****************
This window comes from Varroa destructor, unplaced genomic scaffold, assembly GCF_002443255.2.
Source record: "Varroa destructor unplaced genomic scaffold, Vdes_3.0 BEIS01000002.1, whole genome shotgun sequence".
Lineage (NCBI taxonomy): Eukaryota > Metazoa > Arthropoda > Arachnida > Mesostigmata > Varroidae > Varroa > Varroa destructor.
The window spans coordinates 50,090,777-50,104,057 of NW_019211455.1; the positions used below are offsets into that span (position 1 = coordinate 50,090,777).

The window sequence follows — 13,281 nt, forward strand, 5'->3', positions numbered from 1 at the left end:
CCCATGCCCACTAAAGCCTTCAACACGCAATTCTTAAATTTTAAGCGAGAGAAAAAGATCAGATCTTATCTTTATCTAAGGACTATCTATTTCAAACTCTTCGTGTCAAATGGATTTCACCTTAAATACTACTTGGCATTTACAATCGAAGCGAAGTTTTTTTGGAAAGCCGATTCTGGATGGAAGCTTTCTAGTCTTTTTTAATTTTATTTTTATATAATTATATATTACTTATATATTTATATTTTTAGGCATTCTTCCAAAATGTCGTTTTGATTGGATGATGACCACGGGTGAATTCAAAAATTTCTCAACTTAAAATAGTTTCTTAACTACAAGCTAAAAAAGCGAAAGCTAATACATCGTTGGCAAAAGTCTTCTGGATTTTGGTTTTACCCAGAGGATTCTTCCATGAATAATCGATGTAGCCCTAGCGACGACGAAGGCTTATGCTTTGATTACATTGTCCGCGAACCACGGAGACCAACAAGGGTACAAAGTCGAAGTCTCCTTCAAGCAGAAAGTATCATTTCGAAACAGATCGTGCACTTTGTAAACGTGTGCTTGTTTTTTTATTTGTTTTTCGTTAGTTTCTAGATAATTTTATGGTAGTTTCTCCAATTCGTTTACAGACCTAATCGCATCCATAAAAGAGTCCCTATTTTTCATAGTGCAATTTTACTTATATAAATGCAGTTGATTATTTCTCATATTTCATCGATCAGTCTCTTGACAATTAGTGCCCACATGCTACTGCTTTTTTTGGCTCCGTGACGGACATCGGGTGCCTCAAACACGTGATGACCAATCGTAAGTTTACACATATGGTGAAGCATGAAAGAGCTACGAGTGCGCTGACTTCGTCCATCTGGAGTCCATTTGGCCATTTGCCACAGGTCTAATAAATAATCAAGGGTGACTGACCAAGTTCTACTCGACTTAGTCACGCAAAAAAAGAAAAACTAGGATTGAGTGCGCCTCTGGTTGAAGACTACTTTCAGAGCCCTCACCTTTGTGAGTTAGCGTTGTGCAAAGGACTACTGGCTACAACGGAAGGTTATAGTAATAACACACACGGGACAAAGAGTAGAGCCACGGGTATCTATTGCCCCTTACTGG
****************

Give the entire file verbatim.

This window comes from Varroa destructor, unplaced genomic scaffold, assembly GCF_002443255.2.
Source record: "Varroa destructor unplaced genomic scaffold, Vdes_3.0 BEIS01000002.1, whole genome shotgun sequence".
Lineage (NCBI taxonomy): Eukaryota > Metazoa > Arthropoda > Arachnida > Mesostigmata > Varroidae > Varroa > Varroa destructor.
The window spans coordinates 50,090,777-50,104,057 of NW_019211455.1; the positions used below are offsets into that span (position 1 = coordinate 50,090,777).

The window sequence follows — 13,281 nt, forward strand, 5'->3', positions numbered from 1 at the left end:
CCCATGCCCACTAAAGCCTTCAACACGCAATTCTTAAATTTTAAGCGAGAGAAAAAGATCAGATCTTATCTTTATCTAAGGACTATCTATTTCAAACTCTTCGTGTCAAATGGATTTCACCTTAAATACTACTTGGCATTTACAATCGAAGCGAAGTTTTTTTGGAAAGCCGATTCTGGATGGAAGCTTTCTAGTCTTTTTTAATTTTATTTTTATATAATTATATATTACTTATATATTTATATTTTTAGGCATTCTTCCAAAATGTCGTTTTGATTGGATGATGACCACGGGTGAATTCAAAAATTTCTCAACTTAAAATAGTTTCTTAACTACAAGCTAAAAAAGCGAAAGCTAATACATCGTTGGCAAAAGTCTTCTGGATTTTGGTTTTACCCAGAGGATTCTTCCATGAATAATCGATGTAGCCCTAGCGACGACGAAGGCTTATGCTTTGATTACATTGTCCGCGAACCACGGAGACCAACAAGGGTACAAAGTCGAAGTCTCCTTCAAGCAGAAAGTATCATTTCGAAACAGATCGTGCACTTTGTAAACGTGTGCTTGTTTTTTTATTTGTTTTTCGTTAGTTTCTAGATAATTTTATGGTAGTTTCTCCAATTCGTTTACAGACCTAATCGCATCCATAAAAGAGTCCCTATTTTTCATAGTGCAATTTTACTTATATAAATGCAGTTGATTATTTCTCATATTTCATCGATCAGTCTCTTGACAATTAGTGCCCACATGCTACTGCTTTTTTTGGCTCCGTGACGGACATCGGGTGCCTCAAACACGTGATGACCAATCGTAAGTTTACACATATGGTGAAGCATGAAAGAGCTACGAGTGCGCTGACTTCGTCCATCTGGAGTCCATTTGGCCATTTGCCACAGGTCTAATAAATAATCAAGGGTGACTGACCAAGTTCTACTCGACTTAGTCACGCAAAAAAAGAAAAACTAGGATTGAGTGCGCCTCTGGTTGAAGACTACTTTCAGAGCCCTCACCTTTGTGAGTTAGCGTTGTGCAAAGGACTACTGGCTACAACGGAAGGTTATAGTAATAACACACACGGGACAAAGAGTAGAGCCACGGGTATCTATTGCCCCTTACTGG